You know what they say about assumptions….. Tuition at Fielding is approximately $17,000 annually. I didn’t include the cost of books and travel in my calculations. Bad assumption. So far, I’ve spent several hundred dollars on books for three courses. I’m lucky that Santa Barbara is only an hour’s drive away, but some of the seminars are in other states. I have a lot of frequent flyer miles to leverage for those trips.
I also assumed I would be consulting 3 – 4 days a week. I have two consulting contracts for independent consulting services. The one with my previous company (Countrywide) has not yielded any engagements due to their financial difficulties. I feel optimistic about the another one, though I’ve been talking with the principals of the company for several weeks now with no engagement in sight.
I faced a day of panic this week when I realized the four months of cash I had set aside to support me and my family until I got consulting work has run out. We will lay off our babysitter/housekeeper next week. That put me into a funk. I also realized that I am starting to use the cash I had set aside to pay the remainder of tuition for this year.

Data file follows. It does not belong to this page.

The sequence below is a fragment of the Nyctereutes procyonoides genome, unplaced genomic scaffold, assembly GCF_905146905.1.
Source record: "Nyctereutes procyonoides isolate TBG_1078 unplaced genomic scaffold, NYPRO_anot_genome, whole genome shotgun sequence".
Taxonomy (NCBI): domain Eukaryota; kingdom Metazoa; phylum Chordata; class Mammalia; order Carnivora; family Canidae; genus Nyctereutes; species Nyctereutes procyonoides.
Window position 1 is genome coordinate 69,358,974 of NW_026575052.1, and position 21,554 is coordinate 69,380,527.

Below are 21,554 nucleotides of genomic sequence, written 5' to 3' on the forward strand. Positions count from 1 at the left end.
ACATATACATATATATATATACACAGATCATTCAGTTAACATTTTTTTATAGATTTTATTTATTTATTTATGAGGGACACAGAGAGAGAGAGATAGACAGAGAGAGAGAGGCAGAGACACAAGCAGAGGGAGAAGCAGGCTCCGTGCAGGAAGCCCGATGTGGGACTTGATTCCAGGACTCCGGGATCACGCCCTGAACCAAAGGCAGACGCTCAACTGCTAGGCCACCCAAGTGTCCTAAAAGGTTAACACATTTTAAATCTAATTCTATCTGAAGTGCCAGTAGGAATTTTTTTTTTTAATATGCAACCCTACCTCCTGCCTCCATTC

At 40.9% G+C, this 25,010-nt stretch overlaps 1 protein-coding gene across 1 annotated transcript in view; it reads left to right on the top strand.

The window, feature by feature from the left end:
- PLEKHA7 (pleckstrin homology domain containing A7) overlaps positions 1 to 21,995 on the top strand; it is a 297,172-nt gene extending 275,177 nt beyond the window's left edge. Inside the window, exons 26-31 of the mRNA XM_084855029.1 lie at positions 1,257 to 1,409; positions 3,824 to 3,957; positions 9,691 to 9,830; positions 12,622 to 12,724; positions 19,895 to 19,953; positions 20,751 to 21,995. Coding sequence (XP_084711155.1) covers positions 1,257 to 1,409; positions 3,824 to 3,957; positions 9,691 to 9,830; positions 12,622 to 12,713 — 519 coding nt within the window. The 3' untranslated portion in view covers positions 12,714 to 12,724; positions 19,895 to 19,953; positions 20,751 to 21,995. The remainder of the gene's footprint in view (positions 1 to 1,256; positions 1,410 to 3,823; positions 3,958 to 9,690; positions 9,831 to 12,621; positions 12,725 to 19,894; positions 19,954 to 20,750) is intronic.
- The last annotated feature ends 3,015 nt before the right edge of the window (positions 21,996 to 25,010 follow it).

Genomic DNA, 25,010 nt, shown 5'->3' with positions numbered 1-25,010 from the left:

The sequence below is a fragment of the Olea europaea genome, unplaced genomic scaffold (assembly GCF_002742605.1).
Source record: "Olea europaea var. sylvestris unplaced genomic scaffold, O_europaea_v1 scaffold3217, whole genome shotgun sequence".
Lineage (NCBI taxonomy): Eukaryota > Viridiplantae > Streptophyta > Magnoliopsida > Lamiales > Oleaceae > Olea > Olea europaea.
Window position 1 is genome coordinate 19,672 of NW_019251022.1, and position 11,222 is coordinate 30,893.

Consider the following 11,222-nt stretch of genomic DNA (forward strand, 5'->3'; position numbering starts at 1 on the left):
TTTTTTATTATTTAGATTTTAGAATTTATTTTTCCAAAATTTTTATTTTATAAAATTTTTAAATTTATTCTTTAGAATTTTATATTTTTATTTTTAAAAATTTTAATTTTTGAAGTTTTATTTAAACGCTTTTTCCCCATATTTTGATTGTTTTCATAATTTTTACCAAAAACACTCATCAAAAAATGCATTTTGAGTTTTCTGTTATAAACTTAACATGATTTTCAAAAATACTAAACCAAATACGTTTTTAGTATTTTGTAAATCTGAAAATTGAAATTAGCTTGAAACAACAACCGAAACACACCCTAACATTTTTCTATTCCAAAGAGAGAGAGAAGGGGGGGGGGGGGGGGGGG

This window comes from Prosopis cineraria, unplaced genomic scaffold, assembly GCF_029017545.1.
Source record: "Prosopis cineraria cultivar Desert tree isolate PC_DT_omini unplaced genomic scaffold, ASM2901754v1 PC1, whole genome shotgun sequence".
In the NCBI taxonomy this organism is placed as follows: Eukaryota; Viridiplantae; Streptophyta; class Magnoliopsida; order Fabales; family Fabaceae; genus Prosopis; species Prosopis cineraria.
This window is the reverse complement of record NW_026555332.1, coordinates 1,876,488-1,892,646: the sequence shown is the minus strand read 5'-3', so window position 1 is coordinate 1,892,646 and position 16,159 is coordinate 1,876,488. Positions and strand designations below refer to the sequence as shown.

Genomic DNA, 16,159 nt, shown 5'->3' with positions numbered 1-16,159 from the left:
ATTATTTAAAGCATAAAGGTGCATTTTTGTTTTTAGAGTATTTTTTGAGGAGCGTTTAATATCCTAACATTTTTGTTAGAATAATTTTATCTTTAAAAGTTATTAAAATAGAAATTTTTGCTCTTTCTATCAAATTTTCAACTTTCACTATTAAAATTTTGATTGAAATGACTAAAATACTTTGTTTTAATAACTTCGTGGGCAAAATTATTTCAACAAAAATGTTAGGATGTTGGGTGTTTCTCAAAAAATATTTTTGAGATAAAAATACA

As a high paid executive, I assumed that I could cover my college costs and continue to support my family at a reduced level while in school. WRONG. I need a student loan……
Applying for a student loan as an adult is a different story at age 50 than at age 20. I went to the Federal Student Loan site and completed the application. When they ask for assets and want you to include money in 529 accounts, they don’t ask if the money is for you or your children (it’s for my kids’ college costs). They only ask about your income per 2006 tax return (mega-bucks), not your current income ($0). And though they do ask about your number of dependents, they don’t care about credit card or car loan debt. They don’t care about IRA money, but I had to include my non-IRA investments in the assets listing even though those investments are for retirement too. It was an interesting process. I’m not wanting a subsidized loan, mind you, just a regular student loan that I don’t have to start paying back until I finish my degree :-)
I’m not asking for any pity. I feel very blessed to have the life I have and be in a position to not work for a few months and still maintain my life-style. A modification of life-style will be OK too. Someone the other day was asking me questions about my PhD goal. He asked “what’s the payback?” and I was kinda startled at that question. For me the payoff is living a life of ideas, teaching, speaking and consulting. It’s not about increasing my finances or having a glorious career – I’ve already had that. The payback is connection with people in a way that helps us all to grow.